Psycho II

Year: 1983
Studio: Universal
Director: Richard Franklin
Writer: Tom Holland
Cast: Anthony Perkins, Vera Miles, Meg Tilly, Robert Loggia, Dennis Franz

Back when this film came out I'd seen Alfred Hitchcock's untouchable original on TV, knowing even as a teenager what a classic it was. So when Psycho II was released I remember thinking what a stupid idea it was to make a sequel to one of cinema's greatest horror classics and how it was probably a dumb movie that wouldn't be able to hold a candle to the original.

Cut to decades later and I read a story online about what an uncelebrated classic it is so out of curiosity, I sought it out.

It's 22 years after the events of Psycho and Norman (Anthony Perkins) has been released back into the community, declared sane and cured by psychiatrists that include Dr Raymond (Robert Loggia), who looks in on him to make sure he's feeling okay.

And he is, intending to give the motel a lick of paint and reopen it, until then getting a job as a short order cook in the diner out of town. There be befriends pretty Mary (Meg Tilly), a waitress with a rotten boyfriend who can't get her life together.

Norman offers her a room at the house and all appears to be going swimmingly at first, but then mother starts leaving notes around the place that say things like 'get that slut out of my house or I'll kill her'. Clearly – to the audience if nobody else – Norman is decidedly not better.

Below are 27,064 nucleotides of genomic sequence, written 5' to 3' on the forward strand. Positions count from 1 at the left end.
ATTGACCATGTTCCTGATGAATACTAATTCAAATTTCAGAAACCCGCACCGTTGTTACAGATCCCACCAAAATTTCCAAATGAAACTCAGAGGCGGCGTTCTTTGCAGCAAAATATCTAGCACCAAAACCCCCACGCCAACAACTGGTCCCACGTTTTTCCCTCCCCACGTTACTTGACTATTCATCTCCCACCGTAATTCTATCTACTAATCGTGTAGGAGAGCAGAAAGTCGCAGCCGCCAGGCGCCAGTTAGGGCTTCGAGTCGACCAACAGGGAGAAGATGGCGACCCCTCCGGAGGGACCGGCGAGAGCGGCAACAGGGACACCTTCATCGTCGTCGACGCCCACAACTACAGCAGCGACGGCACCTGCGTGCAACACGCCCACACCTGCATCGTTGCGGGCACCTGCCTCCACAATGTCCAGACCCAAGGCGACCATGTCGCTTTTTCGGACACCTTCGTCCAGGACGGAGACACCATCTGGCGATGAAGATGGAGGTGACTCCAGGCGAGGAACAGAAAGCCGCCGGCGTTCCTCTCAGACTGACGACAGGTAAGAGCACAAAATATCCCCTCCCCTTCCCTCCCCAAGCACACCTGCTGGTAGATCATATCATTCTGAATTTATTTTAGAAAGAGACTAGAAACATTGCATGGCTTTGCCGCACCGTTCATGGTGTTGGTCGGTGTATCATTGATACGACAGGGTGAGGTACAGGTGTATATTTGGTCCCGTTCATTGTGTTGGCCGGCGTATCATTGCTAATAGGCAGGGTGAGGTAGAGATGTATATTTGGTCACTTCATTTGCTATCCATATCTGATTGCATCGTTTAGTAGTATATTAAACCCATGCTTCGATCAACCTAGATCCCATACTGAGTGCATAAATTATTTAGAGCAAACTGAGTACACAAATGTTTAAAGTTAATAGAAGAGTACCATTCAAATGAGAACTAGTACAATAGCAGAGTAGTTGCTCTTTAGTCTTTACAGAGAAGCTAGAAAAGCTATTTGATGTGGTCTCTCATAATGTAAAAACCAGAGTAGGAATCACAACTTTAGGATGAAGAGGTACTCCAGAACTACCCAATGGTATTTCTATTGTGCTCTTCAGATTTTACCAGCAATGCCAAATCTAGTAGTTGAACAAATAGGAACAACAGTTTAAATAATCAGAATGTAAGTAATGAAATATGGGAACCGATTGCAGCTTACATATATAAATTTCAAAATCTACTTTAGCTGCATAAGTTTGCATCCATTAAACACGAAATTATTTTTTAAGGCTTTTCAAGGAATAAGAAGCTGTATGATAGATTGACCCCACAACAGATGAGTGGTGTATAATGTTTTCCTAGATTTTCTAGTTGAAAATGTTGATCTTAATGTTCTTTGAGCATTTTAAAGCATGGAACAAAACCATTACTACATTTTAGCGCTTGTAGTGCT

Things get creepier and the danger grows as he tries his hardest to get on with his life and ignore his overbearing mother, but the bodies start piling up. There's a twist subplot that includes Vera Miles playing Lila (sister of Norman's original victim Marion from the original film), and her connection to Mary provides a third act shift.

Some clever plotting sets Norman up to look like the innocent party amidst a series of unfortunate accidents and harassment, but is it enough to make the classic it was supposed to be, as I read years later?

Even though it's a bit of disposable fun there's nothing remotely scary in the film, but while the direction by Aussie Richard Franklin (who made the original Patrick) is fairly pedestrian, it obviously did well enough to warrant another sequel – they let Perkins himself direct Psycho III a couple of years later that scored about the same with critics.

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